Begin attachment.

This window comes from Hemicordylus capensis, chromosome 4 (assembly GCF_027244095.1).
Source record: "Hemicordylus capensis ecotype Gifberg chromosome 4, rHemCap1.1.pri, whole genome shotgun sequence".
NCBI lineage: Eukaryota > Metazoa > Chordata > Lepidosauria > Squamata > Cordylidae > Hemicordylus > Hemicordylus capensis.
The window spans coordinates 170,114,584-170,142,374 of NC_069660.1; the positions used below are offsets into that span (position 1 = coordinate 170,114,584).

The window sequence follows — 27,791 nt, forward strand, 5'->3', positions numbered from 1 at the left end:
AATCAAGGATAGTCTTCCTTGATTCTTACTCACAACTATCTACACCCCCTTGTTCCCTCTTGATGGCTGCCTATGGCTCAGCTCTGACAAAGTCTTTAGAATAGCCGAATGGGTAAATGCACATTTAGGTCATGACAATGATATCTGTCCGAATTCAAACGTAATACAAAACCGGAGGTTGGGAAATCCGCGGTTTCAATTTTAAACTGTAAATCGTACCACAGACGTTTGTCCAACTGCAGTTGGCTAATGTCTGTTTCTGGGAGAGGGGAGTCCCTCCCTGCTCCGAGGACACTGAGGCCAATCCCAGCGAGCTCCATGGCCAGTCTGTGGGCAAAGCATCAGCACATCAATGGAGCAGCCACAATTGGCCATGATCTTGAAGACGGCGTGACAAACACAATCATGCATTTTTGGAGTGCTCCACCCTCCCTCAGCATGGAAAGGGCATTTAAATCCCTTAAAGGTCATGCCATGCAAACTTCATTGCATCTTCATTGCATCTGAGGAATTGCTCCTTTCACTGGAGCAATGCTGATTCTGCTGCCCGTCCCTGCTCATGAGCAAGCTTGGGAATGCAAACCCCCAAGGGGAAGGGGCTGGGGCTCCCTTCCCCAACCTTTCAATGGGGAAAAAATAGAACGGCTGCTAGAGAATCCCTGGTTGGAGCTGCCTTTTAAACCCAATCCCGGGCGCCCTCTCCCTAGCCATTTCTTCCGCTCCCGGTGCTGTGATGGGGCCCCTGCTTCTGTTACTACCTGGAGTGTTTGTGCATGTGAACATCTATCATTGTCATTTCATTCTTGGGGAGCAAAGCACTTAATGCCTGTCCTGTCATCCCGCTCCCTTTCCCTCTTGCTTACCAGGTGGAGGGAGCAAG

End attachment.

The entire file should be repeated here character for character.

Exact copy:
This window comes from Hemicordylus capensis, chromosome 4 (assembly GCF_027244095.1).
Source record: "Hemicordylus capensis ecotype Gifberg chromosome 4, rHemCap1.1.pri, whole genome shotgun sequence".
NCBI lineage: Eukaryota > Metazoa > Chordata > Lepidosauria > Squamata > Cordylidae > Hemicordylus > Hemicordylus capensis.
The window spans coordinates 170,114,584-170,142,374 of NC_069660.1; the positions used below are offsets into that span (position 1 = coordinate 170,114,584).

The window sequence follows — 27,791 nt, forward strand, 5'->3', positions numbered from 1 at the left end:
AATCAAGGATAGTCTTCCTTGATTCTTACTCACAACTATCTACACCCCCTTGTTCCCTCTTGATGGCTGCCTATGGCTCAGCTCTGACAAAGTCTTTAGAATAGCCGAATGGGTAAATGCACATTTAGGTCATGACAATGATATCTGTCCGAATTCAAACGTAATACAAAACCGGAGGTTGGGAAATCCGCGGTTTCAATTTTAAACTGTAAATCGTACCACAGACGTTTGTCCAACTGCAGTTGGCTAATGTCTGTTTCTGGGAGAGGGGAGTCCCTCCCTGCTCCGAGGACACTGAGGCCAATCCCAGCGAGCTCCATGGCCAGTCTGTGGGCAAAGCATCAGCACATCAATGGAGCAGCCACAATTGGCCATGATCTTGAAGACGGCGTGACAAACACAATCATGCATTTTTGGAGTGCTCCACCCTCCCTCAGCATGGAAAGGGCATTTAAATCCCTTAAAGGTCATGCCATGCAAACTTCATTGCATCTTCATTGCATCTGAGGAATTGCTCCTTTCACTGGAGCAATGCTGATTCTGCTGCCCGTCCCTGCTCATGAGCAAGCTTGGGAATGCAAACCCCCAAGGGGAAGGGGCTGGGGCTCCCTTCCCCAACCTTTCAATGGGGAAAAAATAGAACGGCTGCTAGAGAATCCCTGGTTGGAGCTGCCTTTTAAACCCAATCCCGGGCGCCCTCTCCCTAGCCATTTCTTCCGCTCCCGGTGCTGTGATGGGGCCCCTGCTTCTGTTACTACCTGGAGTGTTTGTGCATGTGAACATCTATCATTGTCATTTCATTCTTGGGGAGCAAAGCACTTAATGCCTGTCCTGTCATCCCGCTCCCTTTCCCTCTTGCTTACCAGGTGGAGGGAGCAAG